Fisher-Yates shuffle as a generic list extension in C#

The Fisher-Yates shuffle is just a simple way of randomising the order of the contents of a list. For one of my last projects I had need to do this in C#, on lists of various types, so I decided to do it as an extension to a generic list, using templates. Now I should say from right off that Microsoft do not generally recommend that you extend existing .Net types, just in case they change them in the future which may break your code. However that wasn’t a worry for me in this project, and judging by the amount of people on the web giving examples of extending basic types and classes it isn’t a worry for them either. It looks cool anyway. πŸ™‚

Here is the code for the extension:

 public static class ListExtensions
    {
        /// <summary>
        /// Shuffle this list
        /// </summary>
        public static void Shuffle<T>(this List<T> thisList, Random RandomNumberGenerator)
        {
            for (int i = thisList.Count - 1; i >= 0; i--)
            {
                int j = RandomNumberGenerator.Next(0, i);
                T tmp = thisList[i];
                thisList[i] = thisList[j];
                thisList[j] = tmp;
            }
        }

        /// <summary>
        /// Return a shuffled copy of this list (leaves this list as it was)
        /// </summary>
        public static List<T> ShuffleAndCopy<T>(this List<T> thisList, Random RandomNumberGenerator)
        {
            T[] shuffled = new T[thisList.Count];
            thisList.CopyTo(shuffled);
            for (int i = shuffled.Count() - 1; i >= 0; i--)
            {
                int j = RandomNumberGenerator.Next(0, i);
                T tmp = shuffled[i];
                shuffled[i] = shuffled[j];
                shuffled[j] = tmp;
            }

            return shuffled.ToList();
        }

        /// <summary>
        /// Shuffle this list
        /// </summary>
        public static void Shuffle<T>(this List<T> thisList)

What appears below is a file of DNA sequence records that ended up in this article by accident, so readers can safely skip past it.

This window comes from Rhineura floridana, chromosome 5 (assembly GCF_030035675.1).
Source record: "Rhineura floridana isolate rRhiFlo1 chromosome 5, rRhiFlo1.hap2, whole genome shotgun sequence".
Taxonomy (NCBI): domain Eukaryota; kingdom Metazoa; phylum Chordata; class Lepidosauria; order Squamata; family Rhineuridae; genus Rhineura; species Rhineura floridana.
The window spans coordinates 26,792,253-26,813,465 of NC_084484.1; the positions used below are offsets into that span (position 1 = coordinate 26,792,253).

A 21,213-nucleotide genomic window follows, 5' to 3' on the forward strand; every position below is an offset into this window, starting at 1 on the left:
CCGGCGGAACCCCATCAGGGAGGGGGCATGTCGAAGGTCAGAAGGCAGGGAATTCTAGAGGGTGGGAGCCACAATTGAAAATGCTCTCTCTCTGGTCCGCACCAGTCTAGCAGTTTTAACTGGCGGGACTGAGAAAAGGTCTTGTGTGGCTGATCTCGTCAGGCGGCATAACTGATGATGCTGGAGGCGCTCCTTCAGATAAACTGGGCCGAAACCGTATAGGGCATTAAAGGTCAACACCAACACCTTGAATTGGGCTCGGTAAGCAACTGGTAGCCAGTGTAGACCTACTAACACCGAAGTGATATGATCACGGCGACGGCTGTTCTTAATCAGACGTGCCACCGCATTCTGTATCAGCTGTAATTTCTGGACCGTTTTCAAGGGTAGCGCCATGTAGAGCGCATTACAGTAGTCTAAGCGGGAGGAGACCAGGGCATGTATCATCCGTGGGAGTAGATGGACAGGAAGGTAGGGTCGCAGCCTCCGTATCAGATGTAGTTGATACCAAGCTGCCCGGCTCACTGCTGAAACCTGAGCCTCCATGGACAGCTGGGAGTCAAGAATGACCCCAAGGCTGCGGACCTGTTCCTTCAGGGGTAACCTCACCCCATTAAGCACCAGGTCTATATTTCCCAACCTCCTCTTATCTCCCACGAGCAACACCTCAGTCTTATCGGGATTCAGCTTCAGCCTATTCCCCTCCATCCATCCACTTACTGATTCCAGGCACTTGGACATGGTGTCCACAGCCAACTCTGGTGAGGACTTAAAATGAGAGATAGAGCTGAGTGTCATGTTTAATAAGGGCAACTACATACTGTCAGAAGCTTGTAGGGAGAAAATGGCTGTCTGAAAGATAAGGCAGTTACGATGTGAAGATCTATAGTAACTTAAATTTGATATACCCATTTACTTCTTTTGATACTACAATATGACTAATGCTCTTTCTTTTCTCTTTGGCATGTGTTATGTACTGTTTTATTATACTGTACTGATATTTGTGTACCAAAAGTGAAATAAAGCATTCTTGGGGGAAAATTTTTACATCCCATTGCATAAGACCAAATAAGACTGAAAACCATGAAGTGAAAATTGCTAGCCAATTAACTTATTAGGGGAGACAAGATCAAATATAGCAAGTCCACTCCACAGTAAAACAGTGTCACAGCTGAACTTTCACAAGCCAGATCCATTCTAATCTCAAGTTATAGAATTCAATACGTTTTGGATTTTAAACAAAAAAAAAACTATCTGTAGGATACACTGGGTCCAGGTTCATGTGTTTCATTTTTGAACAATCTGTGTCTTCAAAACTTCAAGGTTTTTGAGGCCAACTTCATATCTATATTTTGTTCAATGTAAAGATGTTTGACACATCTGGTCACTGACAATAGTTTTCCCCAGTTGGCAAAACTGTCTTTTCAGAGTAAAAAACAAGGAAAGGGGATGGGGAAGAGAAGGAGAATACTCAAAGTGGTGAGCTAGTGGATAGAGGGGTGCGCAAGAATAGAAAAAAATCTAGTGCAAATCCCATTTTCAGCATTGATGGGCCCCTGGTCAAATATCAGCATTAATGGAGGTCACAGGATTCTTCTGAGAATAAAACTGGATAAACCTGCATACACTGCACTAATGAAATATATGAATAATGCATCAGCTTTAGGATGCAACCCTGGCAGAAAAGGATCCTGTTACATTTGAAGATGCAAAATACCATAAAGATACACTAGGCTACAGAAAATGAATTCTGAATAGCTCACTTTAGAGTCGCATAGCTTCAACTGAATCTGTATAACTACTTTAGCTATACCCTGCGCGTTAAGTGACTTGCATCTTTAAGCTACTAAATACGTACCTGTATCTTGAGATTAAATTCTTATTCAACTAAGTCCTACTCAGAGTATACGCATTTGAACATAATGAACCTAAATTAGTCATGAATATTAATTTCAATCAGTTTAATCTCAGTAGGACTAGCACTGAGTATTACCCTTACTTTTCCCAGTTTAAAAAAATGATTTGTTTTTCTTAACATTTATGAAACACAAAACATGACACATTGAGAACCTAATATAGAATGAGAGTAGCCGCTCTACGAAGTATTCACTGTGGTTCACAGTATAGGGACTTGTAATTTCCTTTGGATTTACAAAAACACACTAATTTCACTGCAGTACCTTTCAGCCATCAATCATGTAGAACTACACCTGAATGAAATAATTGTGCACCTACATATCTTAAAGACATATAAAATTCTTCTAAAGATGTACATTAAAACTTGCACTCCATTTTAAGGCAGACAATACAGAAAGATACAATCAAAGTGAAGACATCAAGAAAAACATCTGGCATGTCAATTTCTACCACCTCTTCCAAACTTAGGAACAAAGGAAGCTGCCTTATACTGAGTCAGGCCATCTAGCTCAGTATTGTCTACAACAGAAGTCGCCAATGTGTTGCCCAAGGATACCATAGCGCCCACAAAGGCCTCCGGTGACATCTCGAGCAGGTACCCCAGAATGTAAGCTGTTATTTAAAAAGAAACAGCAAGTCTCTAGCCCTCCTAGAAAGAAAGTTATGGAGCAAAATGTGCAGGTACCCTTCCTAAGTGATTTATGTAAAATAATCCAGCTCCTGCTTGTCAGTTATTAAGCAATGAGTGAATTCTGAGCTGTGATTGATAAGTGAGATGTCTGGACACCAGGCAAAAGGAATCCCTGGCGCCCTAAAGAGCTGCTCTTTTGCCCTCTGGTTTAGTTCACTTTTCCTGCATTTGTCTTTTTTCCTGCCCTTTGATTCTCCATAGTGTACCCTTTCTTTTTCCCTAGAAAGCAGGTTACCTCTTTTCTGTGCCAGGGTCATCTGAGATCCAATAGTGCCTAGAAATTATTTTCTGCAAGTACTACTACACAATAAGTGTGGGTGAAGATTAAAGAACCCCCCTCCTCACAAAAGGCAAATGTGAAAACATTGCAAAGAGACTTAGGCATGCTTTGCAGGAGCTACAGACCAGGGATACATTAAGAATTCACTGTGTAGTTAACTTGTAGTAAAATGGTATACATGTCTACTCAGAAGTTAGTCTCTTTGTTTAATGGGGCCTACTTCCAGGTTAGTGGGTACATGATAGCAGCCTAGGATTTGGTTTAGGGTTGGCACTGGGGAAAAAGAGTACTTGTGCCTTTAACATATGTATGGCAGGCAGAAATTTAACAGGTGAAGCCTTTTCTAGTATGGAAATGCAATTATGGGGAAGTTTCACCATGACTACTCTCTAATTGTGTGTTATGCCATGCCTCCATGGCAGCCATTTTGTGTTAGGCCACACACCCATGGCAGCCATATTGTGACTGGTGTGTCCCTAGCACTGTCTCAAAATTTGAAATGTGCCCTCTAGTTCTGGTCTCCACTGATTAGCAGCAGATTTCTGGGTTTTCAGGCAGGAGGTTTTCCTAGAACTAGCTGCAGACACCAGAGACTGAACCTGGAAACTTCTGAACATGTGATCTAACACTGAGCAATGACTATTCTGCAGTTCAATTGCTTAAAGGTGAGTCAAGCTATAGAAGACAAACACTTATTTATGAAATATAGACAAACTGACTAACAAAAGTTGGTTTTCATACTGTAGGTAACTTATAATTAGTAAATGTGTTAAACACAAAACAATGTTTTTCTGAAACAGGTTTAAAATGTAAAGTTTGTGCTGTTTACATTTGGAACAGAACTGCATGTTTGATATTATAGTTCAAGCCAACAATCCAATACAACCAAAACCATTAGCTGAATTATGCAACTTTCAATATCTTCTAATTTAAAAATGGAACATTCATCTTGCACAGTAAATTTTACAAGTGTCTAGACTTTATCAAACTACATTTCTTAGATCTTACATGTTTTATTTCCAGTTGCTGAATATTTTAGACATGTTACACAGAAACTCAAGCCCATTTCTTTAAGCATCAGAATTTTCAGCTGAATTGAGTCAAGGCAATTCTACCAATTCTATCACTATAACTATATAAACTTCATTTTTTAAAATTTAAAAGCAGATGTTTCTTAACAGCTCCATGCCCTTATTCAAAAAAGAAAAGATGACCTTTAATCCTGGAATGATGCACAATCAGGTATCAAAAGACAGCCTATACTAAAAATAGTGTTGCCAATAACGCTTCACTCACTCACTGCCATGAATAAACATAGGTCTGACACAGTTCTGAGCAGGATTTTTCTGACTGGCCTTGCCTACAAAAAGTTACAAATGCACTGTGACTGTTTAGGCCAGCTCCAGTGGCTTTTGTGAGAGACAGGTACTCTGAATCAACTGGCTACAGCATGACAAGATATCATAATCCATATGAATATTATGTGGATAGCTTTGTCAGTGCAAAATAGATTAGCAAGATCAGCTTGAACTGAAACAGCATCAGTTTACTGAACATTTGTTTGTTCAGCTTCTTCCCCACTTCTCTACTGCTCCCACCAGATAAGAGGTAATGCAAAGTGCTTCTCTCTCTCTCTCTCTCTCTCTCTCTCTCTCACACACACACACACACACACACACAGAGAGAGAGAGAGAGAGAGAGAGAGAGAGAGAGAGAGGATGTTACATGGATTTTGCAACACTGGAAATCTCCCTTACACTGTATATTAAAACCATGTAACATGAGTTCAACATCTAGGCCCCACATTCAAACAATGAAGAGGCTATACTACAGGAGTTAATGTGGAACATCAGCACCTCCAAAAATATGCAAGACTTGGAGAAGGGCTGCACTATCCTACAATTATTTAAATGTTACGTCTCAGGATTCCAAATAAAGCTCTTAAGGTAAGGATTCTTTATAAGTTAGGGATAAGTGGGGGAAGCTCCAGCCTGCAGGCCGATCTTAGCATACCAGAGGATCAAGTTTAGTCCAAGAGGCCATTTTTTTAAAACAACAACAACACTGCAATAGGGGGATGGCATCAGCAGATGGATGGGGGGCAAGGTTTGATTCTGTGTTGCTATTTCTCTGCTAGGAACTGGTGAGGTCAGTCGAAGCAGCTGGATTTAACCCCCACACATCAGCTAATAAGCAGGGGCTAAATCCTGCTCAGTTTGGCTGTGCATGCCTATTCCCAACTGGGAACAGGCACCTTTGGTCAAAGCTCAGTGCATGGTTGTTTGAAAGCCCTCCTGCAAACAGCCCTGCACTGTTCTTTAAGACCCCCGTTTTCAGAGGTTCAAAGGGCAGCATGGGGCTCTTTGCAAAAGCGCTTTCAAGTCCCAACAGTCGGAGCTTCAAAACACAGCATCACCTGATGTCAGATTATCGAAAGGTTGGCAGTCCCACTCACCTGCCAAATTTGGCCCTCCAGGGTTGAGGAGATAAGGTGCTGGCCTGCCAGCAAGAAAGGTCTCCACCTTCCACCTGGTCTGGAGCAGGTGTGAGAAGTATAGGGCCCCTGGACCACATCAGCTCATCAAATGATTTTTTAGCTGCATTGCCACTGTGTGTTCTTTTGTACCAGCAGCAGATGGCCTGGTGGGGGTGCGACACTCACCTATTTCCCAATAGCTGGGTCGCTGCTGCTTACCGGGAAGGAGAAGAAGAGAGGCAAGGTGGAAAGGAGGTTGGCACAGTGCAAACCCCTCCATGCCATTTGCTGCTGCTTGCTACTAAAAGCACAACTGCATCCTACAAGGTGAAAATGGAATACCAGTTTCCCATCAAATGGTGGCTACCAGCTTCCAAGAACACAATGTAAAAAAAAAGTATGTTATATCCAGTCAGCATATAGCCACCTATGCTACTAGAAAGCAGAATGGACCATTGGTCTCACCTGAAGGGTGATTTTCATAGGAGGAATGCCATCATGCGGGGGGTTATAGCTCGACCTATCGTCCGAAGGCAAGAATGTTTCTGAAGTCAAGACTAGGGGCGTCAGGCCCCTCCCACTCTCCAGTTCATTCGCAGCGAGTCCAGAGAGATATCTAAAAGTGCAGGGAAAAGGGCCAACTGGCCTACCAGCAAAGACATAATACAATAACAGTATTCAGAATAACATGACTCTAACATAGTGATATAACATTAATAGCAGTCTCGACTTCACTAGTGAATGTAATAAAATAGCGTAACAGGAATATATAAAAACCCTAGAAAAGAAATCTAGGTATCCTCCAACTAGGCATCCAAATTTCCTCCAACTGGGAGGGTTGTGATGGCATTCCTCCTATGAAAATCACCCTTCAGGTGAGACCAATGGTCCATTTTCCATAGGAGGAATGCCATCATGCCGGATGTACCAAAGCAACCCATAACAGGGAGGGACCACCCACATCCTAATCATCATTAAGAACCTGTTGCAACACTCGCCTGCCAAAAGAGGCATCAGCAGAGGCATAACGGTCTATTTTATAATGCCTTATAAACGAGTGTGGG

{
            Random RandomNumberGenerator = new Random();

            for (int i = thisList.Count - 1; i >= 0; i--)
            {
                int j = RandomNumberGenerator.Next(0, i);
                T tmp = thisList[i];
                thisList[i] = thisList[j];
                thisList[j] = tmp;
            }

        }

        /// <summary>
        /// Return a shuffled copy of this list (leaves this list as it was)
        /// </summary>
        public static List<T> ShuffleAndCopy<T>(this List<T> thisList)
        {
            Random RandomNumberGenerator = new Random();

            T[] shuffled = new T[thisList.Count];
            thisList.CopyTo(shuffled);
            for (int i = shuffled.Count() - 1; i >= 0; i--)
            {
                int j = RandomNumberGenerator.Next(0, i);
                T tmp = shuffled[i];
                shuffled[i] = shuffled[j];
                shuffled[j] = tmp;
            }

            return shuffled.ToList();
        }

       
    }

There are two methods, Shuffle() which shuffles the current list and ShuffleAndCopy() which leaves the current list as it is and returns a shuffled copy. The reason I did two overrides for each are perhaps obvious if you know how the random number generator works, but I’ll tell you anyway. πŸ™‚ One of the methods declares a random number generator internally. This is OK provided that you are only likely to call it less than once a second. If you call it more frequently than that then the random number generator actually starts from the same number, so you find that the list are always shuffled in the same way. To get around that I created an override that allowed me to pass in a random number generator. In a Winforms app this could perhaps be declared within the main Program class, and in a web app perhaps within the Application state (I’ve only tried the former!).

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